Sen. Ted Stevens guilty on all counts

Agence France-Presse

WASHINGTON (AFP) – A US court on Monday found Ted Stevens of Alaska, a Republican senator of 40 years, guilty of corruption one week before he is up for reelection in the narrowly-divided US Senate.

Stevens, 84, was convicted on all seven counts of making false statements on mandatory financial disclosure forms he filed between 1999 and 2006, a court source told AFP.

The Alaska senate seat, long considered safely Republican, now seems vulnerable: Democrats are banking on big gains in the Senate in the November 4 election, where five or six seats in the 100 strong-chamber are likely to change hands.

The Democrats are hoping to hit the magic 60 seats barrier needed to pass major legislation and the power to break Republican filibuster legislation delaying tactics. They currently enjoy a 51-49 edge in the 100-seat Senate, with the help of two independents.

In recent opinion polls Stevens, the longest-serving Republican in the US Senate, trailed his Democratic challenger, Anchorage Mayor Mark Begich, by less than one percentage point.

Stevens was found guilty of accepting gifts from a company known as VECO, an Alaska-based firm which provides oil field support, between 1999 and 2006.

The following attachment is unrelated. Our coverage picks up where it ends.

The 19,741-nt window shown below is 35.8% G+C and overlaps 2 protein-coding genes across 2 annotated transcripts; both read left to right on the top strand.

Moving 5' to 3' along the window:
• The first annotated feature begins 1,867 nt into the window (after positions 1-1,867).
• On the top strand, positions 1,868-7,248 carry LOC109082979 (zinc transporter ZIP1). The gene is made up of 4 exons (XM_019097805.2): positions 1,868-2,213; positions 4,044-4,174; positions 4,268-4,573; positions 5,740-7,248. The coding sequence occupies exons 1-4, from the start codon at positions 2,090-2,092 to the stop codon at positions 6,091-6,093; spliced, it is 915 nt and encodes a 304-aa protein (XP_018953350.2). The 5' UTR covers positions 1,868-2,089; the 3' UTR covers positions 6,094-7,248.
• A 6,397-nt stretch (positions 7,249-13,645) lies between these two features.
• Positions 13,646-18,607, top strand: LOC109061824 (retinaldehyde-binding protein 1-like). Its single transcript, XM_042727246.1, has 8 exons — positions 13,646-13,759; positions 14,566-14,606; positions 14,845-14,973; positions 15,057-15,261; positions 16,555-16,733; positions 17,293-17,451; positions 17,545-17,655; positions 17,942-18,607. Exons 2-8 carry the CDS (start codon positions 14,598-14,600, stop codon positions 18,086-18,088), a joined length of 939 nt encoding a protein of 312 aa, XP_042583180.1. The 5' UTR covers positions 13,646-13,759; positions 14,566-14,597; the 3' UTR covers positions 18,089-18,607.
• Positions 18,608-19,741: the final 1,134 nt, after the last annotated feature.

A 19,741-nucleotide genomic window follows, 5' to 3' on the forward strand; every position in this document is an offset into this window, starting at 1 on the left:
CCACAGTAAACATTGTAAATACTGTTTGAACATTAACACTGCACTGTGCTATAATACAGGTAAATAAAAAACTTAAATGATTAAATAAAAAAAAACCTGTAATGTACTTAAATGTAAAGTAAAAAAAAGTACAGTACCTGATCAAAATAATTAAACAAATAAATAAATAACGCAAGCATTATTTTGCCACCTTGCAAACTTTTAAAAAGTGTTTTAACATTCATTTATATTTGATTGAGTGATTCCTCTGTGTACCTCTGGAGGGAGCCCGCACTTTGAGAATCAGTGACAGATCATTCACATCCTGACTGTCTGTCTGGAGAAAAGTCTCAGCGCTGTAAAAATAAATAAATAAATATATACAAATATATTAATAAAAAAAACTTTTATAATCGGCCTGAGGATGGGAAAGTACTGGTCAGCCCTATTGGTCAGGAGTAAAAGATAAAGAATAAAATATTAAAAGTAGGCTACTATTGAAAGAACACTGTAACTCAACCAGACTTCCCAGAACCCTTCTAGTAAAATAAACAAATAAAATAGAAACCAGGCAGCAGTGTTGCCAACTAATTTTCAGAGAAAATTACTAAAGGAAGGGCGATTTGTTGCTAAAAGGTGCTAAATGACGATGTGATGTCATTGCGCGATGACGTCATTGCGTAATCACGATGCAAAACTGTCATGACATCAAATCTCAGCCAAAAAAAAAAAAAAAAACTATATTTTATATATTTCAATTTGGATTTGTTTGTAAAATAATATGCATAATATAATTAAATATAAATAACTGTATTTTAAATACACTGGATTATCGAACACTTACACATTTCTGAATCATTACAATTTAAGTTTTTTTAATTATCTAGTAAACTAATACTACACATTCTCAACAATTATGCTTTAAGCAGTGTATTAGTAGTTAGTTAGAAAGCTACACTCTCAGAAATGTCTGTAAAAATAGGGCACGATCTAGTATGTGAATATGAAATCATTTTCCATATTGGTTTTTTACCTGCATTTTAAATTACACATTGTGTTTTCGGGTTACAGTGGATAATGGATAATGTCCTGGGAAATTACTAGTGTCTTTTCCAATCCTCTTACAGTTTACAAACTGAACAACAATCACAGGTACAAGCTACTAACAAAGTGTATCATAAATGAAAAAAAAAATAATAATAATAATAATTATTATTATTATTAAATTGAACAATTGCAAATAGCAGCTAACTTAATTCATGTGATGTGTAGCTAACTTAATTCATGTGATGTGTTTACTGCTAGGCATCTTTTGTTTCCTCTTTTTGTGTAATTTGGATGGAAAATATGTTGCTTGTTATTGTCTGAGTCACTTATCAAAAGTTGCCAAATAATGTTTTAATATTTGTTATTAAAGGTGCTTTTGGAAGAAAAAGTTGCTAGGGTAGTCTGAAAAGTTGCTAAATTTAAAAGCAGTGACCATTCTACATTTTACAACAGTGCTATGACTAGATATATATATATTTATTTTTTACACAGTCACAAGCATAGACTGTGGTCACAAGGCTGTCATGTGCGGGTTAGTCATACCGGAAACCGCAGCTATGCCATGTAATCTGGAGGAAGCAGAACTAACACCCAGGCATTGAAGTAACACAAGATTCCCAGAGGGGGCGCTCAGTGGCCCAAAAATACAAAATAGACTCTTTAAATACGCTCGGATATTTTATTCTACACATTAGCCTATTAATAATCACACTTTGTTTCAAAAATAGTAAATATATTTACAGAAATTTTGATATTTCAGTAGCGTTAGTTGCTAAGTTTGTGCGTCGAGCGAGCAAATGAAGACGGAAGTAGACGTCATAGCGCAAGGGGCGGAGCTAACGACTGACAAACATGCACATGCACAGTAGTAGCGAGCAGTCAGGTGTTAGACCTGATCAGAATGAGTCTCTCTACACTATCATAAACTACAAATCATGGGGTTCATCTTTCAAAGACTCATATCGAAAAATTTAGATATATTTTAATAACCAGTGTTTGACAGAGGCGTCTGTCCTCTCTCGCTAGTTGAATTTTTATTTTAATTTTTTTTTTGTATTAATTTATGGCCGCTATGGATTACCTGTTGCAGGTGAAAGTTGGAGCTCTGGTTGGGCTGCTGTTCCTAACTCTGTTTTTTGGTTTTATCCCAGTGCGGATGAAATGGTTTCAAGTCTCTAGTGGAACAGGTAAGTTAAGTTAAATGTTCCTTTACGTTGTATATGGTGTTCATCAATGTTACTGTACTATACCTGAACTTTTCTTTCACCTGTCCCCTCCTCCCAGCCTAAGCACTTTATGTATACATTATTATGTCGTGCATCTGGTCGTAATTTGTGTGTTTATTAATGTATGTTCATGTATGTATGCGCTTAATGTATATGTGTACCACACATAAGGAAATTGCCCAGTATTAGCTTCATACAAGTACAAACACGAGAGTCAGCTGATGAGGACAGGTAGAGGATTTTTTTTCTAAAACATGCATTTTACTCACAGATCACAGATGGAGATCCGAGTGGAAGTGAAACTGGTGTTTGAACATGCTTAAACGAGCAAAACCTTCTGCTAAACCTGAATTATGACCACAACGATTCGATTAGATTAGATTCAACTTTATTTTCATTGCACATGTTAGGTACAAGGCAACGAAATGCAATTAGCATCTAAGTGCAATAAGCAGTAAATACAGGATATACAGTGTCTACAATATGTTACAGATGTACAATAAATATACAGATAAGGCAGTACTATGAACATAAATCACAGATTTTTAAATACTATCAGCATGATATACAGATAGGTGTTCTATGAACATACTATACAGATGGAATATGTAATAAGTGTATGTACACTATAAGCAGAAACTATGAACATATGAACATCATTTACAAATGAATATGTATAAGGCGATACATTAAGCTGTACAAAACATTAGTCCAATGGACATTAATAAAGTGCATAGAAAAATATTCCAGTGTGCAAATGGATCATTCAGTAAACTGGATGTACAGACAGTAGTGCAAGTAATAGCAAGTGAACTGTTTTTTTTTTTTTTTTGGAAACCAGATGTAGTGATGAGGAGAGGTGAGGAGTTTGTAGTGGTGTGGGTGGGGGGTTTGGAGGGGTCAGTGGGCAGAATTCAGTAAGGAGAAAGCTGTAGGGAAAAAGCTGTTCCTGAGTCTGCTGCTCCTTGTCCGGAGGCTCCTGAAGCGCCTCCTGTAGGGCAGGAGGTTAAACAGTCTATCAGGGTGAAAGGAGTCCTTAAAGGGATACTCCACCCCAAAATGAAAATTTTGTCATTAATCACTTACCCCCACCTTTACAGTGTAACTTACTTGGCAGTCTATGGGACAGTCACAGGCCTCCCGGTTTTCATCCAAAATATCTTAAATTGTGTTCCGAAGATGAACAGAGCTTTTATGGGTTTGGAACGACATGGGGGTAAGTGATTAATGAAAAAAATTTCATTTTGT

He was convicted of receiving more than 250,000 dollars worth of gifts, mainly in material and labor that doubled the size of one of his homes.

Two VECO executives pleaded guilty last year to bribing government officials, including an unnamed state senator.

Stevens, who has served in the US Senate since December 1968, is one of the body's most powerful Republicans, with seats on the Appropriations, Defense, and other committees. He has temporarily relinquished his committee vice chairmanships.

The charges normally carry a sentence of several years in prison, but Stevens is likely to get less due to his age.

Judge Emmet Sullivan, who presided in the case, has called for a hearing for February 26, the source said.

The corruption trial began on September 22 and saw 24 government witnesses and 28 defense witnesses testify in court. Stevens testified in his own defense.

Stevens and his team of lawyers made no statement as they left the courthouse.

Stevens, who has all along claimed his innocence, has been a strong advocate of opening up Alaska's Arctic National Wildlife Refuge to oil drilling.

President George W. Bush declined to comment on the Stevens conviction.

A felony conviction does not automatically bar Stevens from serving in the senate.

If he is re-elected he could be expelled only with a two-third vote of his colleagues, according to US Senate rules.

Then the governor of Alaska -- Republican Sarah Palin, who also is her party's nominee for vice president -- would appoint a successor.